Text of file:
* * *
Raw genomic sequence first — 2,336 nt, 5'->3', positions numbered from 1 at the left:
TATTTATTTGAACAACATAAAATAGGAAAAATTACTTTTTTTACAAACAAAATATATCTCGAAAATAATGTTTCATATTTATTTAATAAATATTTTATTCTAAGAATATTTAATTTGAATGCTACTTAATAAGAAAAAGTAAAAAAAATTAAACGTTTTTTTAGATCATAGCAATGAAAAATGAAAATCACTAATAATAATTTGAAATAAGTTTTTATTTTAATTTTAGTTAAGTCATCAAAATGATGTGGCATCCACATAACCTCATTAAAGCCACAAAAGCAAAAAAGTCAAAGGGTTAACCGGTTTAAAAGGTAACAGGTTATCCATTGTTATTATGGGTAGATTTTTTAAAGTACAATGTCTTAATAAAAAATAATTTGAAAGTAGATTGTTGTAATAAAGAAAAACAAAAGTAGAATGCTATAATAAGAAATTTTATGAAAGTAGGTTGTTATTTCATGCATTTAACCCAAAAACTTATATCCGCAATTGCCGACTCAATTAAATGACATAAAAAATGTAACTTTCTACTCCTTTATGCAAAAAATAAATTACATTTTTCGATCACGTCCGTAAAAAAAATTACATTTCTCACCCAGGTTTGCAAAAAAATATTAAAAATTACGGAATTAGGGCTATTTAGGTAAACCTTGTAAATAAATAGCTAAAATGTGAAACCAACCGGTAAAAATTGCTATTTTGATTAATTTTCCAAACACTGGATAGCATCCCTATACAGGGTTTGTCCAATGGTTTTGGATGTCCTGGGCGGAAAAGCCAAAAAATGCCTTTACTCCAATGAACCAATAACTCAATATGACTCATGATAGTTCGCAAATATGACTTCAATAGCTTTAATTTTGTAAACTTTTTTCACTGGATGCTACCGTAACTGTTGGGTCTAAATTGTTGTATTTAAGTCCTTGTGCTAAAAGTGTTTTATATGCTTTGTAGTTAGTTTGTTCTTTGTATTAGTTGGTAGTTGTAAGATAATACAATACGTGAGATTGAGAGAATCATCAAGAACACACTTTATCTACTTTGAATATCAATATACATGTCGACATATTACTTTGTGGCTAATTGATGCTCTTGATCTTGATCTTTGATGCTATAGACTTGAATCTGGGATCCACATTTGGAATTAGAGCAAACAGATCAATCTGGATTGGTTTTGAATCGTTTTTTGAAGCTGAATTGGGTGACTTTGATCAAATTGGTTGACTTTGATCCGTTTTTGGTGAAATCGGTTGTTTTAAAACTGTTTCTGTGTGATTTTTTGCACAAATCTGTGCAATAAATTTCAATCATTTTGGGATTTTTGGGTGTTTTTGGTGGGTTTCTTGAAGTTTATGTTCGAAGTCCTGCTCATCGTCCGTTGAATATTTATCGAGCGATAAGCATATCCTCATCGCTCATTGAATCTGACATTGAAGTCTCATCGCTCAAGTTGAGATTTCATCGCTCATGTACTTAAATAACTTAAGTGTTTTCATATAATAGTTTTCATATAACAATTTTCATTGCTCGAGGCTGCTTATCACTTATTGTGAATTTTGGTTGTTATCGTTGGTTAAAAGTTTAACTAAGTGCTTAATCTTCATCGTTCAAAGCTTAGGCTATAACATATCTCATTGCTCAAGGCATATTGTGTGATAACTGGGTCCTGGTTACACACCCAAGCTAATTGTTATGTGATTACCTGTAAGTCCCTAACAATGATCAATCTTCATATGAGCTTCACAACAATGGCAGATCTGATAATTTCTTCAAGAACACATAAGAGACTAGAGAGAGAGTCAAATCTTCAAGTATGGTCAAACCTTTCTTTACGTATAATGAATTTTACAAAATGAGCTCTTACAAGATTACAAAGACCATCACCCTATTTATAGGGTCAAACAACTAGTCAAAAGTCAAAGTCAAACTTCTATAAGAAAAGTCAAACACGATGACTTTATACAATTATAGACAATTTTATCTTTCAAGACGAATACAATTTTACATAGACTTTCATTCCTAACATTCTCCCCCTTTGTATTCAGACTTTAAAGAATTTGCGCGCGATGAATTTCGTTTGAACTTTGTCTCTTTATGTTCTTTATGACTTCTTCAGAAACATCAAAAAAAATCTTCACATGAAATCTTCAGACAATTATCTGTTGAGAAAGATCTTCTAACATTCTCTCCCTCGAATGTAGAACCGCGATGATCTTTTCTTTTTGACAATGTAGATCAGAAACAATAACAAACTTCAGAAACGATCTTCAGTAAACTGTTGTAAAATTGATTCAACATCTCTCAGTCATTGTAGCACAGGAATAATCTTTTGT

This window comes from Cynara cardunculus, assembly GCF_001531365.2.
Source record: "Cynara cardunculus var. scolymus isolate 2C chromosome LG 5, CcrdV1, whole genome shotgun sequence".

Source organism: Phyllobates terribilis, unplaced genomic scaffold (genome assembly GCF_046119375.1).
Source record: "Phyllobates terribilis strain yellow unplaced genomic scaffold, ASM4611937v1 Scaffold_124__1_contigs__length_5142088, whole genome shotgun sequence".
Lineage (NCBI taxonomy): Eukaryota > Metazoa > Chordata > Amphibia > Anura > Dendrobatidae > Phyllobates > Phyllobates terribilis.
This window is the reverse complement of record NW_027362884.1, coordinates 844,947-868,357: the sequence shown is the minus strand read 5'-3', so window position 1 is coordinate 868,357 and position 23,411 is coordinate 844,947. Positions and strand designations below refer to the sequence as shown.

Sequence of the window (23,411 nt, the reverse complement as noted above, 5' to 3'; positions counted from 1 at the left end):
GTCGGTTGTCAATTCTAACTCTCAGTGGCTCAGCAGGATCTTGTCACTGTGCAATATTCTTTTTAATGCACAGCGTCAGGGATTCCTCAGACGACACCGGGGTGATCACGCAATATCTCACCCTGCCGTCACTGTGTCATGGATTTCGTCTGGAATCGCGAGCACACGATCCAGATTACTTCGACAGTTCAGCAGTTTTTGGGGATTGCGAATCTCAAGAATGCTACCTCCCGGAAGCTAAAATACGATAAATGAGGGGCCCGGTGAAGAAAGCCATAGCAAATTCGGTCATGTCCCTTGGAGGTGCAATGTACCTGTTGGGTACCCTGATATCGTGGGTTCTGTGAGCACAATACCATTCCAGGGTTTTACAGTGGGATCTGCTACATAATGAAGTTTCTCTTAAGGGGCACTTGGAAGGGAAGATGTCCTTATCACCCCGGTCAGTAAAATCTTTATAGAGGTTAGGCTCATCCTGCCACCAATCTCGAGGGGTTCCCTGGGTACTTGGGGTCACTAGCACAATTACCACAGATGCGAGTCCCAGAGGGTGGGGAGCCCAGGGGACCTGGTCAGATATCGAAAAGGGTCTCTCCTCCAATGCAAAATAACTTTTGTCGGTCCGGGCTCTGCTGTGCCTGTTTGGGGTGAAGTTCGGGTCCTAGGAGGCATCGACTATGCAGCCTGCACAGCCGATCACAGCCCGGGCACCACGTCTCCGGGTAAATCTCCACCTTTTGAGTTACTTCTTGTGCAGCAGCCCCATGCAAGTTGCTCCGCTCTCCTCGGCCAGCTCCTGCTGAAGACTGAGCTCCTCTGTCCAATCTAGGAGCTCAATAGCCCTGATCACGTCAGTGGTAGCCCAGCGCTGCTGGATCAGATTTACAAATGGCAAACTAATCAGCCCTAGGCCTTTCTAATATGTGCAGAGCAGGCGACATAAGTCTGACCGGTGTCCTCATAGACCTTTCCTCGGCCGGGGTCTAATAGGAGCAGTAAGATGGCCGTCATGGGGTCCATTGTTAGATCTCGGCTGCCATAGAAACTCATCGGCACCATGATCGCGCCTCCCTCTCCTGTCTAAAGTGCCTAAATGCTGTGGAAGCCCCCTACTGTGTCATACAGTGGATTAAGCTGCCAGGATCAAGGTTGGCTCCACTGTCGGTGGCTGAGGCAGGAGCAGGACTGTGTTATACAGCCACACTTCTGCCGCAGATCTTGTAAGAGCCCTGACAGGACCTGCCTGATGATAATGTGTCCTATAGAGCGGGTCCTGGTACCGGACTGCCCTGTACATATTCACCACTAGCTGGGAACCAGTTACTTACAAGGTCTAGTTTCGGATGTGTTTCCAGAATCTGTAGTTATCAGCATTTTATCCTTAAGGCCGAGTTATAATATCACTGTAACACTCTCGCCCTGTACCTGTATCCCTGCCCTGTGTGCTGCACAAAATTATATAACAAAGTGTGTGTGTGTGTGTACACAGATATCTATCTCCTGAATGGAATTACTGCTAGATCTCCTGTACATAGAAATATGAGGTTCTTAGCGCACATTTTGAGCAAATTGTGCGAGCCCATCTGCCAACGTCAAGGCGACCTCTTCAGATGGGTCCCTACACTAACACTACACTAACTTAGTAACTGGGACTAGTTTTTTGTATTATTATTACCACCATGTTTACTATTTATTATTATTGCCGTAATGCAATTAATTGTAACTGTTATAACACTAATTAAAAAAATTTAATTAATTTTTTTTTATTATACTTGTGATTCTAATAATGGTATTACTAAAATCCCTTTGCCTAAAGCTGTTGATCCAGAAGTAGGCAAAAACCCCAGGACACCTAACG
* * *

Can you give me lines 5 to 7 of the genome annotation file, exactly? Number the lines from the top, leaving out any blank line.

Source organism: Phyllobates terribilis, unplaced genomic scaffold (genome assembly GCF_046119375.1).
Source record: "Phyllobates terribilis strain yellow unplaced genomic scaffold, ASM4611937v1 Scaffold_124__1_contigs__length_5142088, whole genome shotgun sequence".
Lineage (NCBI taxonomy): Eukaryota > Metazoa > Chordata > Amphibia > Anura > Dendrobatidae > Phyllobates > Phyllobates terribilis.